Craving Comfort in a Crisis

Keith Sarasin
4 min readMay 13, 2020

I can still remember the smell walking into Regina’s Pizzeria in Boston’s North End. A sea of humanity packed into an iconic building all craving that beautiful marriage of sauce, crust and cheese. Each bite is a perfect representation of flavor, texture, fat and acid.

Their pizza isn’t just delicious, it’s craveable.

For me, really good food is broken down into two different categories.

1. Delicious: A great dish but I will forget about it in a week.

2. Craveable: A great dish but I will NEED IT in about a week.

We all have different foods we consider comfort foods. Where you grew up geographically and personal likes and dislikes play a significant factor in what we crave, but certain foods tend to be in the “comfort food” categories. Foods like pizza, pasta, fried chicken, hamburgers and chocolate chip cookies tend to be western comfort foods.

Every time I eat a peanut butter cookie fresh from the oven, I am reminded of the cookies my mother would bake when I was a child. Psychologists have a term for this “flashback,” it’s called, “The Madeleine Effect.” Marcel Proust wrote in “À La Recherche Du Temps Perdu” that,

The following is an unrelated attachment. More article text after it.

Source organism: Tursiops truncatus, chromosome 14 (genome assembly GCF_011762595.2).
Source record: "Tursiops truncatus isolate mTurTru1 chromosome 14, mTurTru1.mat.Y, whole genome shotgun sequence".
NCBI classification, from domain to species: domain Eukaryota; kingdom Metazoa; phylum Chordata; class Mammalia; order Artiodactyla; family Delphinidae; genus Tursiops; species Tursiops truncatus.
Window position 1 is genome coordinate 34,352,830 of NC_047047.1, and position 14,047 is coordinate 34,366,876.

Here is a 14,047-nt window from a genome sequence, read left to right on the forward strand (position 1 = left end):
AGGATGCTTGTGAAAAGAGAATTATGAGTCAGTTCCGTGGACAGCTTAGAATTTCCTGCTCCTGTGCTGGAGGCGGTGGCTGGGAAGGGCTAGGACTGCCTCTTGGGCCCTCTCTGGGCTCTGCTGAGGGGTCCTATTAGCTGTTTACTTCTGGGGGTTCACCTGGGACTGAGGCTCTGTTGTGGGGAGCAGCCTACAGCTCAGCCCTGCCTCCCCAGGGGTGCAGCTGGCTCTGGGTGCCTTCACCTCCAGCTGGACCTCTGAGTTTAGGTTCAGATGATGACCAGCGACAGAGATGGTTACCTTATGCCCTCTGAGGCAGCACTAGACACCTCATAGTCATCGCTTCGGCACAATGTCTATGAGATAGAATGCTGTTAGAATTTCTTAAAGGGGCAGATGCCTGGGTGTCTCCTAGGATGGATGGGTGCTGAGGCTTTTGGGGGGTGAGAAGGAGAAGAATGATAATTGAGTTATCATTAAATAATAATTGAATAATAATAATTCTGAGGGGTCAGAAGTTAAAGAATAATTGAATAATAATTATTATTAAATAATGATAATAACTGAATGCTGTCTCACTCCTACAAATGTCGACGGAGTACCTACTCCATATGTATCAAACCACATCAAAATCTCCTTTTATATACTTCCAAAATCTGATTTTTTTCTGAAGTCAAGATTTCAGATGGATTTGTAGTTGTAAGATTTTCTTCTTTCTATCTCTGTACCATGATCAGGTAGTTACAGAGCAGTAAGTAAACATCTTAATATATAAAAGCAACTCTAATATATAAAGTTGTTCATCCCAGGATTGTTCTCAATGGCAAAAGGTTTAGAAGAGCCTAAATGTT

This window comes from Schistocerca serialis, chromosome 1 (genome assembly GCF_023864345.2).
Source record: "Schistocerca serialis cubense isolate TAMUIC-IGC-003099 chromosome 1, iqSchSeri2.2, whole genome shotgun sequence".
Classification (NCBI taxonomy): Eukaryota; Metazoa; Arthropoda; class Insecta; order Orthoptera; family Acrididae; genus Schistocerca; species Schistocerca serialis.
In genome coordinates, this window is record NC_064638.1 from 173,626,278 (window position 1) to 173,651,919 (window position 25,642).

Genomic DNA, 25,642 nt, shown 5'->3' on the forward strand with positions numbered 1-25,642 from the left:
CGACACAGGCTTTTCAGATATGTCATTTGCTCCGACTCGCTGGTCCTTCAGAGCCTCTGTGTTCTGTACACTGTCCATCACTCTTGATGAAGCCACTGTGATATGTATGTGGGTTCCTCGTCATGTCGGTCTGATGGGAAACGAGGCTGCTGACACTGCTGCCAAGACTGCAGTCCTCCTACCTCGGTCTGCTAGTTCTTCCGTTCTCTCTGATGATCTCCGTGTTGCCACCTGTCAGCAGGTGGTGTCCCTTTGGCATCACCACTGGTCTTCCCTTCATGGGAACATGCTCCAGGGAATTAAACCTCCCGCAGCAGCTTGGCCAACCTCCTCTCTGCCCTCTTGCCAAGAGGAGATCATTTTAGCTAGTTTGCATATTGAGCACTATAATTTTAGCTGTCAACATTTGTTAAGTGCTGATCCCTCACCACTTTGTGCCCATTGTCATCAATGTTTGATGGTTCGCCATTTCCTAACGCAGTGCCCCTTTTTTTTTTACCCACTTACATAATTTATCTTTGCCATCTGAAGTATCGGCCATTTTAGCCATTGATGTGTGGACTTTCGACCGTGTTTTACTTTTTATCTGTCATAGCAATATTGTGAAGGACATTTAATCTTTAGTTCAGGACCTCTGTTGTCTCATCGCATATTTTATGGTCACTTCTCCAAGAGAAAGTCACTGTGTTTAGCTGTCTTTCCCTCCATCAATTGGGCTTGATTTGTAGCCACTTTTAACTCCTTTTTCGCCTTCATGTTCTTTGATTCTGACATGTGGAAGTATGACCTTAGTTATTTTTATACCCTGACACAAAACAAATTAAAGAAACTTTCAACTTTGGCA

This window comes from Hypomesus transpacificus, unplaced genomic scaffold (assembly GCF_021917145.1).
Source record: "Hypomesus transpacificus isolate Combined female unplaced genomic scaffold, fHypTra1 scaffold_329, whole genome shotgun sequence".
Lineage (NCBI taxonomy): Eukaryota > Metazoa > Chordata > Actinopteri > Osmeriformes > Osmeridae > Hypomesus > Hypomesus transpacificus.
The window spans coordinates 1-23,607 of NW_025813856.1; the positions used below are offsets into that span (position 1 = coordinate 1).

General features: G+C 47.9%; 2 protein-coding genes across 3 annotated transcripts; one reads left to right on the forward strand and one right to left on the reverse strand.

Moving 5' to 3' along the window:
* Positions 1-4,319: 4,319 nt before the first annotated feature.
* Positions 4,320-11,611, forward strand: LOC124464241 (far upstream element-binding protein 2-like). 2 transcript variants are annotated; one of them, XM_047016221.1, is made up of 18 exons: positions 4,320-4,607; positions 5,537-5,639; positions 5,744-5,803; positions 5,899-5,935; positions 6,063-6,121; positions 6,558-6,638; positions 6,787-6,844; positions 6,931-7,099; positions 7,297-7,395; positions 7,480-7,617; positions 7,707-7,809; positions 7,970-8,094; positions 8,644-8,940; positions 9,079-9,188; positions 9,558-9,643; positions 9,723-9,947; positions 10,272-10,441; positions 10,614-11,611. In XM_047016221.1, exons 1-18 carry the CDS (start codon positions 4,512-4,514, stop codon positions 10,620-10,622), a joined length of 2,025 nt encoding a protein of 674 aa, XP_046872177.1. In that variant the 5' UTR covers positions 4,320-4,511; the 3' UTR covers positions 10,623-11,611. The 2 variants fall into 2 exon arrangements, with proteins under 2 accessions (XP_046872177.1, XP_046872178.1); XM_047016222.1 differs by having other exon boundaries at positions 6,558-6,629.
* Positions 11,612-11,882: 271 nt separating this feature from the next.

“No sooner had the warm liquid mixed with the crumbs touched my palate than a shudder ran through me and I stopped, intent upon the extraordinary thing that was happening to me. An exquisite pleasure had invaded my senses, something isolated, detached, with no suggestion of its origin.”

Also known as, “The Proustian effect, it involves involuntary memories. Involuntary memory is a memory that brings us back to a moment in time. In this case, a bite of food brings us back to a time in our lives when we remember a moment involving the stimulus. Comfort food often elicits this effect in many. We can all think of a dish that brings us back to our loved one’s kitchens.

Comfort food is playing a major role in the COVID-19 pandemic. As restaurants search for ways to survive social distancing measures, we see a major shift toward comfort foods as a form of salvation. Many comfort foods lend themselves to carry out much better than high end cuisine. No one wants a smashed box of foie gras terrine or a soggy microgreen salad in a dilapidated cardboard box.



Keith Sarasin

Author, Chef, & Restauranteur. Founder of The Farmers Dinner & Aatma, 5x Author